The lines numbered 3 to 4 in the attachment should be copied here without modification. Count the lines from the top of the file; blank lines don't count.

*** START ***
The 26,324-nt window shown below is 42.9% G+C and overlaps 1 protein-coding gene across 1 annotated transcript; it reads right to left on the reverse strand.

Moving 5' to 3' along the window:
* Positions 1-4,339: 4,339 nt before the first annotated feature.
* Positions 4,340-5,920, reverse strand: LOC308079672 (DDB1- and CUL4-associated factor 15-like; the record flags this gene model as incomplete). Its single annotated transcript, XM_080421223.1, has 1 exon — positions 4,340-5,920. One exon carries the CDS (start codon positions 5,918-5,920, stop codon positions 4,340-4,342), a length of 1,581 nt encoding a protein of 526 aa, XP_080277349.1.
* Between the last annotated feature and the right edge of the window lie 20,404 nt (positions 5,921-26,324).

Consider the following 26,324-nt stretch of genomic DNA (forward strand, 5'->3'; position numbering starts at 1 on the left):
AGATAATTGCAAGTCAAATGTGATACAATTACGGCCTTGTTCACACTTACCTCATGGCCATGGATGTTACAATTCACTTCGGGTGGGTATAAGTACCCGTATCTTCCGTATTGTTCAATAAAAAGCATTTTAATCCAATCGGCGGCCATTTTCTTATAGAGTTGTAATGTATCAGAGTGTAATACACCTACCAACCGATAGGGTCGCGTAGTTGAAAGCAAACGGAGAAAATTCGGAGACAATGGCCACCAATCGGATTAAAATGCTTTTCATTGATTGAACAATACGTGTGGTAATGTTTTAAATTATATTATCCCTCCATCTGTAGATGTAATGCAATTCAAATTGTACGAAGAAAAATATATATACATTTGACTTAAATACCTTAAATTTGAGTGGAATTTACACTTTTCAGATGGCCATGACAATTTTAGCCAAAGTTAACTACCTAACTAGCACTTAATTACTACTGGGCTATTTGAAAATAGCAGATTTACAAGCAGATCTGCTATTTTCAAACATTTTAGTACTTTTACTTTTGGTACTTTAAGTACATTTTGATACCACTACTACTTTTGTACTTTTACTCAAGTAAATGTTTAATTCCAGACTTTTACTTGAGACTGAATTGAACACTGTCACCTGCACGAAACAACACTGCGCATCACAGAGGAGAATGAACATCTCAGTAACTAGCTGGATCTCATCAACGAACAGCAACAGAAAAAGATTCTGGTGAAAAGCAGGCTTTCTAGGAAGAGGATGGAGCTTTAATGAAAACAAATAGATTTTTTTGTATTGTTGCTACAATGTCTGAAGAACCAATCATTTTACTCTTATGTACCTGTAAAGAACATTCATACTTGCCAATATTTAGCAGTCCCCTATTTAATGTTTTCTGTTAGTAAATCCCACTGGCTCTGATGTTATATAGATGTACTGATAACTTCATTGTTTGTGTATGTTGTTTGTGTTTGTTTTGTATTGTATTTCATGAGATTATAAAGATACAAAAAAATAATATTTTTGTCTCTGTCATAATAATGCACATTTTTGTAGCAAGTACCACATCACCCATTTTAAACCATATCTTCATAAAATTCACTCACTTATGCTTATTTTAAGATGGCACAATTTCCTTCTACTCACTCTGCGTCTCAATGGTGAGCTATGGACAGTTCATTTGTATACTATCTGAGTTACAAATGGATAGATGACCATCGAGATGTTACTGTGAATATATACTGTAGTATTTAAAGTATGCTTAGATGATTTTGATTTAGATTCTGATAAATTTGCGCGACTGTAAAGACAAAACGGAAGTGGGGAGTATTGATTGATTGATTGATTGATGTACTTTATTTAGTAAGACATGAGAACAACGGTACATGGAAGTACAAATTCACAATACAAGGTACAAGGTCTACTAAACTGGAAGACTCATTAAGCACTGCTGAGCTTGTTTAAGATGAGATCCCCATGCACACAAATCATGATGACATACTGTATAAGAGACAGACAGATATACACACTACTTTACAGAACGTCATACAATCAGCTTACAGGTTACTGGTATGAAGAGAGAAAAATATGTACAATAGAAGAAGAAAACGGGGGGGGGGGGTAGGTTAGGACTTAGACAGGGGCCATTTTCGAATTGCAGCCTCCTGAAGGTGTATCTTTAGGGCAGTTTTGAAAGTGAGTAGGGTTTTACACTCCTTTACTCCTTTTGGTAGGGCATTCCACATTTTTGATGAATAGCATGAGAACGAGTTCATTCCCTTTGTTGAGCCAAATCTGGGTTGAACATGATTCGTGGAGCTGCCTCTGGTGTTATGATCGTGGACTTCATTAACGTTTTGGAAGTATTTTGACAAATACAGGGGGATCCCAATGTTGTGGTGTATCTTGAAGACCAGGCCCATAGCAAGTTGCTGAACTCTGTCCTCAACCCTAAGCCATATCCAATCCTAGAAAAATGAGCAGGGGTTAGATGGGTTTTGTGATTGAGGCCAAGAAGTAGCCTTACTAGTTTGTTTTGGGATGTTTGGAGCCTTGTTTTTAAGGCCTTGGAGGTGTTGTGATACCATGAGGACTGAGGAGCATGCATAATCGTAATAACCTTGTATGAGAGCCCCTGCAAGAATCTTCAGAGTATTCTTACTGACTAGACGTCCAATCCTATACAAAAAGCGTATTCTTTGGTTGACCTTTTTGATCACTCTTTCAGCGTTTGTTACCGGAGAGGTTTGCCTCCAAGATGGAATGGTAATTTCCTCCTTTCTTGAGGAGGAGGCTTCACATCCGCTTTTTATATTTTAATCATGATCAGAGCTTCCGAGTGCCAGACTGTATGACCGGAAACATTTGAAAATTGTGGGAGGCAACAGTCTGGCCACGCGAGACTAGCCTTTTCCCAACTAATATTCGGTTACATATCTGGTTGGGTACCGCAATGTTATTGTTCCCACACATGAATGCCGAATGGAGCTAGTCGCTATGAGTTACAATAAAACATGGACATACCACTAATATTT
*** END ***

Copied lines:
* Positions 1-4,339: 4,339 nt before the first annotated feature.
* Positions 4,340-5,920, reverse strand: LOC308079672 (DDB1- and CUL4-associated factor 15-like; the record flags this gene model as incomplete). Its single annotated transcript, XM_080421223.1, has 1 exon — positions 4,340-5,920. One exon carries the CDS (start codon positions 5,918-5,920, stop codon positions 4,340-4,342), a length of 1,581 nt encoding a protein of 526 aa, XP_080277349.1.